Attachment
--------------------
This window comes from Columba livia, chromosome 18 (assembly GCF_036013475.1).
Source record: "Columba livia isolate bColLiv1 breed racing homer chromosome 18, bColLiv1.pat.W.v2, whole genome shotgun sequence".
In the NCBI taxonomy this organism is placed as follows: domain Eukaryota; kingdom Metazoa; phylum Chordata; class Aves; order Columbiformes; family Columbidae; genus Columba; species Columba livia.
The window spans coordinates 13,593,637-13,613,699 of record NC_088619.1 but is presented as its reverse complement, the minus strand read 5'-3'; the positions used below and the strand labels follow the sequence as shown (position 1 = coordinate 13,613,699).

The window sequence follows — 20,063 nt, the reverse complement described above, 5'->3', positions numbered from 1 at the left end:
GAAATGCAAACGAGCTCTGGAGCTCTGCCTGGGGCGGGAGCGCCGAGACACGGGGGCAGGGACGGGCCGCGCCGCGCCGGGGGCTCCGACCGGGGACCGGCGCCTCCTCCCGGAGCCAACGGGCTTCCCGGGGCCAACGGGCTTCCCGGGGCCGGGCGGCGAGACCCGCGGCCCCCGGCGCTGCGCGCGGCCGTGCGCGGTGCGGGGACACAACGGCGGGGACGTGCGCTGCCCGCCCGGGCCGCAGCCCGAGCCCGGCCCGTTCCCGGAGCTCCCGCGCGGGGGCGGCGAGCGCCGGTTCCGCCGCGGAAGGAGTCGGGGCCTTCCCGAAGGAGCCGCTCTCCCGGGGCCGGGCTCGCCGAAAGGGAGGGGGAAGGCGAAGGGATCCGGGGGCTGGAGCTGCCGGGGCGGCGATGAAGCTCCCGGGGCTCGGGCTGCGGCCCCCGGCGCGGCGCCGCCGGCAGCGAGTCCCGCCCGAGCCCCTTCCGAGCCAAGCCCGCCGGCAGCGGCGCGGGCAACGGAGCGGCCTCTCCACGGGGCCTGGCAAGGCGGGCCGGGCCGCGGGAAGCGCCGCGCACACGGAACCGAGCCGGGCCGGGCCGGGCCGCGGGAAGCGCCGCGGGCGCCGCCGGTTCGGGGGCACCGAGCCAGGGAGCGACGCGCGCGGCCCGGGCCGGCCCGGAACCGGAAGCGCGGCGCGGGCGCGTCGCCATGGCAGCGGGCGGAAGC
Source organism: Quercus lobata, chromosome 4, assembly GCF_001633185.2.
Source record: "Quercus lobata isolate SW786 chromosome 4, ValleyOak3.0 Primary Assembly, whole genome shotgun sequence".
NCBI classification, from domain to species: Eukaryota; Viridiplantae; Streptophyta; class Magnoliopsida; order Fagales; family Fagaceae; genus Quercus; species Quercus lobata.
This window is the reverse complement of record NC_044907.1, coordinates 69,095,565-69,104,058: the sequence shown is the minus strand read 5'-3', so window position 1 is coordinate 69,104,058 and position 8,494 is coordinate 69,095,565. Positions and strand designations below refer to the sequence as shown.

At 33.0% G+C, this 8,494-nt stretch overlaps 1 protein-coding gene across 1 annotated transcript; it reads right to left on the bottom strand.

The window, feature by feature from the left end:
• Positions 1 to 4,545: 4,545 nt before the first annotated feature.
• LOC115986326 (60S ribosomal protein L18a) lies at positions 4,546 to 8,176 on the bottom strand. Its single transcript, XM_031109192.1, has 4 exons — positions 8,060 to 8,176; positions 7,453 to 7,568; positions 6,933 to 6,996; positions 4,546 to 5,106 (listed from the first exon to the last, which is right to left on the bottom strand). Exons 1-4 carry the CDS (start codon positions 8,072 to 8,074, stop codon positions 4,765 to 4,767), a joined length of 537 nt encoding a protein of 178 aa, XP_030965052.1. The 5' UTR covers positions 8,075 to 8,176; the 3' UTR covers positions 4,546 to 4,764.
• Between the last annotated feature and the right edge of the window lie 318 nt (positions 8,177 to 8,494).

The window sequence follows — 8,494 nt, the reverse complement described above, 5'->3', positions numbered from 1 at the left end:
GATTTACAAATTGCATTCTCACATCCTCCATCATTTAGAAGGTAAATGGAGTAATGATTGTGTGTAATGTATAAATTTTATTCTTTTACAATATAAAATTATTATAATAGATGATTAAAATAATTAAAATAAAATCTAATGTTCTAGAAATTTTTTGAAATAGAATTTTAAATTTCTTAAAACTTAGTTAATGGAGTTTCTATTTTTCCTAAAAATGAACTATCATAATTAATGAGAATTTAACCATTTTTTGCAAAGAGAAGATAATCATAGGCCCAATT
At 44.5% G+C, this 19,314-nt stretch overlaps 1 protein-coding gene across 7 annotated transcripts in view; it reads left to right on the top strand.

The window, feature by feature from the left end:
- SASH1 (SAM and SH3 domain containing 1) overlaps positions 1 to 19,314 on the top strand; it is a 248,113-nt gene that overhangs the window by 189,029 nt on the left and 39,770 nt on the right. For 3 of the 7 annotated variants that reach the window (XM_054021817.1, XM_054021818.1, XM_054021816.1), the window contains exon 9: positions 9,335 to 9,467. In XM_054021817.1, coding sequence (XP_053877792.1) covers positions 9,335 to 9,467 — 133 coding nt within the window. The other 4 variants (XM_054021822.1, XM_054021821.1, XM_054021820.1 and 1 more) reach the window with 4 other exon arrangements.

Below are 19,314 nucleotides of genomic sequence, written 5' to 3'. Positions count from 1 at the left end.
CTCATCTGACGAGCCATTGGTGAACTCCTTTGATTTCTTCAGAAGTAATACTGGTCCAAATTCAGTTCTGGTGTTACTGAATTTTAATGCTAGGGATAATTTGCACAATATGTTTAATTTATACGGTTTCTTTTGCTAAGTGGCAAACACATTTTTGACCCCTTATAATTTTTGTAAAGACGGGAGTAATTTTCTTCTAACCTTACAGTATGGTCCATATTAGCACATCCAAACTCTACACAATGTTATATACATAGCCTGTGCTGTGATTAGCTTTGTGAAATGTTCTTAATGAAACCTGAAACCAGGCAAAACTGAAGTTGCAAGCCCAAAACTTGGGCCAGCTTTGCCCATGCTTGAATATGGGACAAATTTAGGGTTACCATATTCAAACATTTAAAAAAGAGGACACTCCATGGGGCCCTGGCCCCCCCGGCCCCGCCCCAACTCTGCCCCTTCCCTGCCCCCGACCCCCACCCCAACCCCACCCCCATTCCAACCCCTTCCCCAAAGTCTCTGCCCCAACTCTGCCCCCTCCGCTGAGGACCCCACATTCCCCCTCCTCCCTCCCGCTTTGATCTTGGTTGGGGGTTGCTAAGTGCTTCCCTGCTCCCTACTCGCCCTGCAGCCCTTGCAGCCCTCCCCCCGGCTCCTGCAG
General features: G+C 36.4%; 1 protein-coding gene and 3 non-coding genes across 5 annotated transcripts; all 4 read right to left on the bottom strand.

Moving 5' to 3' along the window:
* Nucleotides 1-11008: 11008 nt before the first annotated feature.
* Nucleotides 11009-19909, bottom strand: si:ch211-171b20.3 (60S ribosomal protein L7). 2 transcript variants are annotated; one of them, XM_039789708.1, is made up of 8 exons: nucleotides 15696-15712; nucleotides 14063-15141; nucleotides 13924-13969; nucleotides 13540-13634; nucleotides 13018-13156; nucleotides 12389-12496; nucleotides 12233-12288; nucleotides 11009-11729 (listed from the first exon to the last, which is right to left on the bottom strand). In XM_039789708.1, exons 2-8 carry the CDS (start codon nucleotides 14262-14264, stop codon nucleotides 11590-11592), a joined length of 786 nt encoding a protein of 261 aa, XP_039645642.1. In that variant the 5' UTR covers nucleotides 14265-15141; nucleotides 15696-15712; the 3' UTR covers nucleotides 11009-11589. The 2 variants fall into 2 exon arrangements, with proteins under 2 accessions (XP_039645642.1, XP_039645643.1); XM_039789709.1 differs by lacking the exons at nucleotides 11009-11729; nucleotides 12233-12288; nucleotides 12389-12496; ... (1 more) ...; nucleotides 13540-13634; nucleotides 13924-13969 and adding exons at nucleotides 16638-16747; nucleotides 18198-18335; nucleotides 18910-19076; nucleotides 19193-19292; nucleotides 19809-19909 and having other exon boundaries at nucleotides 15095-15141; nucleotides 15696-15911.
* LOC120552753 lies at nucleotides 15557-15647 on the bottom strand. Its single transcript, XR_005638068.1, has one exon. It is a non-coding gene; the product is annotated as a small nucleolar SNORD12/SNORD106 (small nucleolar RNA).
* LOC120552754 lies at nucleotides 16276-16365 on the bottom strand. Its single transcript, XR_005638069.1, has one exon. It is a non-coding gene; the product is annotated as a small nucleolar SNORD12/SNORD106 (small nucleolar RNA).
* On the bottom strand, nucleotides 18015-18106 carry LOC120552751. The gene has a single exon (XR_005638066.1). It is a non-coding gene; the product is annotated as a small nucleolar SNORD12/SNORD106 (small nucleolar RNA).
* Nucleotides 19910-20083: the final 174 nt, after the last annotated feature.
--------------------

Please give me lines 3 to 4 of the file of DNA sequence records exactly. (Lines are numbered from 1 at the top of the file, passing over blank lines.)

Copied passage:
In the NCBI taxonomy this organism is placed as follows: domain Eukaryota; kingdom Metazoa; phylum Chordata; class Aves; order Columbiformes; family Columbidae; genus Columba; species Columba livia.
The window spans coordinates 13,593,637-13,613,699 of record NC_088619.1 but is presented as its reverse complement, the minus strand read 5'-3'; the positions used below and the strand labels follow the sequence as shown (position 1 = coordinate 13,613,699).